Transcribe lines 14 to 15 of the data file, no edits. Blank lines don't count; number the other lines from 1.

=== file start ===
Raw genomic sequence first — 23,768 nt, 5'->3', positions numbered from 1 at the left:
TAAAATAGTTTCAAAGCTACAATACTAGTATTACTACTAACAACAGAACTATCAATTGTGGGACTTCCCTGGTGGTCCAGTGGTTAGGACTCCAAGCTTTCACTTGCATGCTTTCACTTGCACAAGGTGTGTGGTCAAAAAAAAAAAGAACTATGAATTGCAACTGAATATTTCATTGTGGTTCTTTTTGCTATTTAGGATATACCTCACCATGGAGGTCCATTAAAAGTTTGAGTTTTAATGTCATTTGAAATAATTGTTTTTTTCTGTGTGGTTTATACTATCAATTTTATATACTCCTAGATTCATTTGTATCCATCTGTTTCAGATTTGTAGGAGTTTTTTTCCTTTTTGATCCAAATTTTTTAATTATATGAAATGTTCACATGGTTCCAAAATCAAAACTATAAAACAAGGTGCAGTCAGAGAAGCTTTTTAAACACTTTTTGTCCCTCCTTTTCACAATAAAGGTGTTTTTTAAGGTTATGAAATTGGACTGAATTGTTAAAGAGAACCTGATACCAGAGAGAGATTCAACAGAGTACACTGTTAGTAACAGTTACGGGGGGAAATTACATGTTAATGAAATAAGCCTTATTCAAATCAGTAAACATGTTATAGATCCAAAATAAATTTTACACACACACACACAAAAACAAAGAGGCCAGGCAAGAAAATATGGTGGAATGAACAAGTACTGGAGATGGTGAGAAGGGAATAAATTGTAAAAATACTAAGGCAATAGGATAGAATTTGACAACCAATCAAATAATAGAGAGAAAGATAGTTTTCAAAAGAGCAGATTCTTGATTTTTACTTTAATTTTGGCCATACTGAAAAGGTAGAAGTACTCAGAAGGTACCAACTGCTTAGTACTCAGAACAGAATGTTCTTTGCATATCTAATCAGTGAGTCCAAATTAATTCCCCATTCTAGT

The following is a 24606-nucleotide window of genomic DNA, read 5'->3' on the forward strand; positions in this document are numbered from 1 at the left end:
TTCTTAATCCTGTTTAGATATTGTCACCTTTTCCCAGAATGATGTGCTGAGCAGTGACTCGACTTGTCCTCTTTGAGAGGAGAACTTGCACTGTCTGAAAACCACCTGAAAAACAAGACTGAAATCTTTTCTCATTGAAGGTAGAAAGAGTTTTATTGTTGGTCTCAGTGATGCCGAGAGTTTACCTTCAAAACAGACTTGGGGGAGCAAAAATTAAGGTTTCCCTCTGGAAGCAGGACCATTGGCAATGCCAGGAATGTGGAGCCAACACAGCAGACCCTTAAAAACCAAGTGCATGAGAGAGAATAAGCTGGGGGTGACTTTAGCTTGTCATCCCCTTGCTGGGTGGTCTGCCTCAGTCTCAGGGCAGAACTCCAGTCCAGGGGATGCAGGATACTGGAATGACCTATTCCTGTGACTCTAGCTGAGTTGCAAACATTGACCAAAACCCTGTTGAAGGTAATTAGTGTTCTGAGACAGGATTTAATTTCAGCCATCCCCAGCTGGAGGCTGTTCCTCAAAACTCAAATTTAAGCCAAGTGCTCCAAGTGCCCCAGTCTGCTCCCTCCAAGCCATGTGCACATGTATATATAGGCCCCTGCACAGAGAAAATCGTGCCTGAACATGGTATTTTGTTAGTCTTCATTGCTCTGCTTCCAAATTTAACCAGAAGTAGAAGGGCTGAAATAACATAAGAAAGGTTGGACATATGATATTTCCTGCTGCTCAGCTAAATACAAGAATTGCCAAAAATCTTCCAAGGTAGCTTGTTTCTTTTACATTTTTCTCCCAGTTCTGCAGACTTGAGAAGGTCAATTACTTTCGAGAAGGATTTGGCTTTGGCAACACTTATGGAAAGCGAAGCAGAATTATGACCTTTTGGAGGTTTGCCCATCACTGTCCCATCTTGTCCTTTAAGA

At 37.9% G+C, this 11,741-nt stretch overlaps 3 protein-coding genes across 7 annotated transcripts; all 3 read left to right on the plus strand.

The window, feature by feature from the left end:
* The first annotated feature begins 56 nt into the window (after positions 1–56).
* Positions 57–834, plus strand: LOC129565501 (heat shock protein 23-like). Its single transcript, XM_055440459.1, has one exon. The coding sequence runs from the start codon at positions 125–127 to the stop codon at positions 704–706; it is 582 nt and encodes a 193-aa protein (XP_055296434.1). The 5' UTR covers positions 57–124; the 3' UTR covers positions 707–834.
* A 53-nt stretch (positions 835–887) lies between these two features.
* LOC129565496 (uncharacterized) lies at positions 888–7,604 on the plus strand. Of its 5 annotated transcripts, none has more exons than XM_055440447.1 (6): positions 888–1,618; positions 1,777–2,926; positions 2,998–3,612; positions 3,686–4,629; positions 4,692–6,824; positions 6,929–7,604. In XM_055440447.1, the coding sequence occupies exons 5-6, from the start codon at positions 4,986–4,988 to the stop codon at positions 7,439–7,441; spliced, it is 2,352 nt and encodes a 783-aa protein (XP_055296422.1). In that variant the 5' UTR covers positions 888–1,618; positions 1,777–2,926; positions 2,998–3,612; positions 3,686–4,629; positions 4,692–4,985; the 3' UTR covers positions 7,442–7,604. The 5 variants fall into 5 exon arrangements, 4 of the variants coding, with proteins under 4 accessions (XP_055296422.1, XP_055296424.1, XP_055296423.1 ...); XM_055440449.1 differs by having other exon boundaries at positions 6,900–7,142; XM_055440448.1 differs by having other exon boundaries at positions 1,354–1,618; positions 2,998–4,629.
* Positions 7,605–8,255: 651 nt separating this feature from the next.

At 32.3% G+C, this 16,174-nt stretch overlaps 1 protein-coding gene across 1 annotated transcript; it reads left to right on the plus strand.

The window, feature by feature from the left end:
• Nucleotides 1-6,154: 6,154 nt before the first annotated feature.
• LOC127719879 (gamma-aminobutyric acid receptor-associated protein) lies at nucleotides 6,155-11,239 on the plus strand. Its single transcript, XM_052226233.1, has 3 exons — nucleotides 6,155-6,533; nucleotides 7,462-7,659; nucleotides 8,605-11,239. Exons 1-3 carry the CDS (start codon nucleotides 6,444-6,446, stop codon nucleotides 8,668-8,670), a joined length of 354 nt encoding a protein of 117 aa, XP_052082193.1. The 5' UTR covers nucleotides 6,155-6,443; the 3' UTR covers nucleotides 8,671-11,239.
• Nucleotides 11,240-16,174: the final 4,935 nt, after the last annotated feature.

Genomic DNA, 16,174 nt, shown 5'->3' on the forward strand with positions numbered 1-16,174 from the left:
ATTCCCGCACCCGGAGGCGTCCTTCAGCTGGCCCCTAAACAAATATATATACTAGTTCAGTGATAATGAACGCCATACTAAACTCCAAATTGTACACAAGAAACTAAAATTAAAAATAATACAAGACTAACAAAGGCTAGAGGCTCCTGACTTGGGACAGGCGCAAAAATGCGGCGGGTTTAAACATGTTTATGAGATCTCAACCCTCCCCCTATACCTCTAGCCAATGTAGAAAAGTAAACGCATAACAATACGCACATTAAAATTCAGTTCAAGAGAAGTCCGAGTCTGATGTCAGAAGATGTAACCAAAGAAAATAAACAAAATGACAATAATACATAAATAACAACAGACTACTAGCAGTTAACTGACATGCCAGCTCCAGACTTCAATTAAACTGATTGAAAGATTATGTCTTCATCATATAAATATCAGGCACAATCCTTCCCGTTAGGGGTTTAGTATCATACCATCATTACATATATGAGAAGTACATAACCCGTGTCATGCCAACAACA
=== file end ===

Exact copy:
• Nucleotides 1-6,154: 6,154 nt before the first annotated feature.
• LOC127719879 (gamma-aminobutyric acid receptor-associated protein) lies at nucleotides 6,155-11,239 on the plus strand. Its single transcript, XM_052226233.1, has 3 exons — nucleotides 6,155-6,533; nucleotides 7,462-7,659; nucleotides 8,605-11,239. Exons 1-3 carry the CDS (start codon nucleotides 6,444-6,446, stop codon nucleotides 8,668-8,670), a joined length of 354 nt encoding a protein of 117 aa, XP_052082193.1. The 5' UTR covers nucleotides 6,155-6,443; the 3' UTR covers nucleotides 8,671-11,239.